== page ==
Hurricane Irma Winds Leave Millions Without Power; Next Come the Floods


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Irma is now a minimal hurricane heading north. Graphic courtesy of NOAA.

Hurricane Irma knocked out power over most of south Florida, and officials are warning that it may not be restored in some places for weeks.

Residents will have to cope with no refrigeration or air conditioning as food spoils and heat indices reach triple digits.

The Evolution Of Irma

Irma developed in a perfect environment for intensification in the central Atlantic Ocean. The perfect symmetry of the storm was apparent in satellite photos, and as Irma hit the Caribbean Islands, the destruction was confined to the area around the center — the eye wall. This was the case as Irma went north of Porto Rico and Hispaniola, and made landfall in Cuba.

At this point, the storm was disrupted by interaction with land and vertical wind shear, and became asymmetrical; the area of hurricane force wind expanded even as the maximum wind subsided from category five, as Irma approached Cuba, to category one now.

With the center of the storm on the west coast, the powerful northeast quadrant of the storm covered most of south Florida and moved north. Conditions 100 miles from the center, all along the east coast, were just as bad as those near the eye.

Fetch And Duration Of Wind

The surprising amount of damage on the east coast was affected by the length of time and the consistent direction from which the wind blew — basically southeast for nearly a day along most of the east coast.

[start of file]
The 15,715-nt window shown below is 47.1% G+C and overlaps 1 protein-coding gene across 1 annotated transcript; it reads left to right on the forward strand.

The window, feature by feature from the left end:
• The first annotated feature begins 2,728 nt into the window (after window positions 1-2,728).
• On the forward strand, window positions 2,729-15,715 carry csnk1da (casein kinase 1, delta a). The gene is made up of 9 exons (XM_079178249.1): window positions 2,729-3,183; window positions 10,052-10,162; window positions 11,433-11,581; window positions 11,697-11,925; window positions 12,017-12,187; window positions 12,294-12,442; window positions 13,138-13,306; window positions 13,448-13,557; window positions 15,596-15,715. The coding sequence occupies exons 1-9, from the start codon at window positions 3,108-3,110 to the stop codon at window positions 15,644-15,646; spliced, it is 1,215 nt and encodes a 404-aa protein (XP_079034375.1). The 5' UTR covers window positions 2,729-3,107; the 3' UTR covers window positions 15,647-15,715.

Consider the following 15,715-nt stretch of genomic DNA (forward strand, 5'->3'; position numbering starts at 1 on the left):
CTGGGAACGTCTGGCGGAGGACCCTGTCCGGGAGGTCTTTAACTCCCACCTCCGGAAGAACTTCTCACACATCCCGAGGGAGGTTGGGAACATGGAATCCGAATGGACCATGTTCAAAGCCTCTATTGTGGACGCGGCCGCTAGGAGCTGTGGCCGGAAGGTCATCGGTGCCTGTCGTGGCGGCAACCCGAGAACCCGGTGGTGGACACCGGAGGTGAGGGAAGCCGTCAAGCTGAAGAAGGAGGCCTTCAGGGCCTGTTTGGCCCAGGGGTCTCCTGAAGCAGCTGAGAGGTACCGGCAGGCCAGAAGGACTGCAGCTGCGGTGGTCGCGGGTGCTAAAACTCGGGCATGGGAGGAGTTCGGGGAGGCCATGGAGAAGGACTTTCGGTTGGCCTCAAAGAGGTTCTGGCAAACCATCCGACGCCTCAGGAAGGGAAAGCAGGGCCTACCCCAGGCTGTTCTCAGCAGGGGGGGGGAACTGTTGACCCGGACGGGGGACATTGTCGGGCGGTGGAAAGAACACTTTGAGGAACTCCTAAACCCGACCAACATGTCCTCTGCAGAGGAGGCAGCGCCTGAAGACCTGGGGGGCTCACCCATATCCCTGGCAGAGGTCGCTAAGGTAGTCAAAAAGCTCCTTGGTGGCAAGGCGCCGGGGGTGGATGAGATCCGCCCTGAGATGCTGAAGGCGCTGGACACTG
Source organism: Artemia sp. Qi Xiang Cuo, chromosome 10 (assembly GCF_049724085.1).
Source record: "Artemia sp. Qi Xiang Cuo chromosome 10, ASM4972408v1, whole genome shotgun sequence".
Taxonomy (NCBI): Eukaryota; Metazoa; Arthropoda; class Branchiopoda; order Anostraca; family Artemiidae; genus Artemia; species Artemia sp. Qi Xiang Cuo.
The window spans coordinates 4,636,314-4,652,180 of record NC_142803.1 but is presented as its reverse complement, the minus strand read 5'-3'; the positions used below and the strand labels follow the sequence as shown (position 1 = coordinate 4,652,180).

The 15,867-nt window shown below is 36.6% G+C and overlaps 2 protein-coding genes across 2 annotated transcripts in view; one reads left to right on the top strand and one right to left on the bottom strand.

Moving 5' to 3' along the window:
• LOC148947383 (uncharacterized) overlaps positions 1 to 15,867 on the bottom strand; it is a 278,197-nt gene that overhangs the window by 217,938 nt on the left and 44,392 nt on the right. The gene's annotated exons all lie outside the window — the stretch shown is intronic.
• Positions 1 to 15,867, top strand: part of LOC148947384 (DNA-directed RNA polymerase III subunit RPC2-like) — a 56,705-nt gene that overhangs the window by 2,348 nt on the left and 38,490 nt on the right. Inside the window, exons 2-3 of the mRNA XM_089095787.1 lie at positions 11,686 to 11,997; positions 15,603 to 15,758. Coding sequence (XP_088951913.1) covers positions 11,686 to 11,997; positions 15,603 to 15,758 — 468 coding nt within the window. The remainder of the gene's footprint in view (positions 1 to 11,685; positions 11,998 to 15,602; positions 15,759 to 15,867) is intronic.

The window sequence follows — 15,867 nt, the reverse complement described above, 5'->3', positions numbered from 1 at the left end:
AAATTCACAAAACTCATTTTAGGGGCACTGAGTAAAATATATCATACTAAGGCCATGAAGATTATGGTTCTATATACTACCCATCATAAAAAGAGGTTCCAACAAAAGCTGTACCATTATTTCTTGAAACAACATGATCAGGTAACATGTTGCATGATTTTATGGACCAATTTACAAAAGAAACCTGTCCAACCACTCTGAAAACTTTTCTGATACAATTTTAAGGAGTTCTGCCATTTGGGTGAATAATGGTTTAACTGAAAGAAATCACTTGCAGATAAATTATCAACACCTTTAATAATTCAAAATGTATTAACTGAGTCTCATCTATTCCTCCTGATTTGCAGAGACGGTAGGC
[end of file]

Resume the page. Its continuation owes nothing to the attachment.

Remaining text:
On the other side of the storm, the west side lost strength, and with the center moving ashore, the Tampa area was spared a major storm surge. On the west coast, the wind blew first from the east, which actually caused lower than normal water levels, followed by the diminished west winds which blew for a shorter time than winds on the east coast.

Irma’s Wind Winds Down, But Rain Will Still Cause Flooding

Irma’s last gasp will be to dump more than five inches of rain on most of Georgia and South Carolina. Graphic courtesy of NOAA.

The 5 a.m. advisory from the National Weather Service has maximum winds in Irma at 75 miles per hour.

Irma will be downgraded to a tropical storm at the next advisory. But Irma will not be finished. Northern Florida and Georgia will still experience damage from the long-fetch, long-duration wind.

Then, Irma will dump heavy rain in Georgia, Alabama, South Carolina, and Tennessee.

Though the rainfall totals expected will not impress southeast Texans, seven inches of rain in a short time can overwhelm the capacity of drainage systems, rivers and streams to handle the runoff.

Flooding is likely in the path of the dying Hurricane Irma.

Is Hurricane Jose Next?

The atmospheric environment in the Atlantic Ocean is still conducive to the formation and development of hurricanes.

Hurricane Jose scraped the northern Leeward Islands and is headed out into the open ocean. It is now forecast to stall and make a small loop, then head back to the west. It is too early to say whether Jose will impact any land areas.

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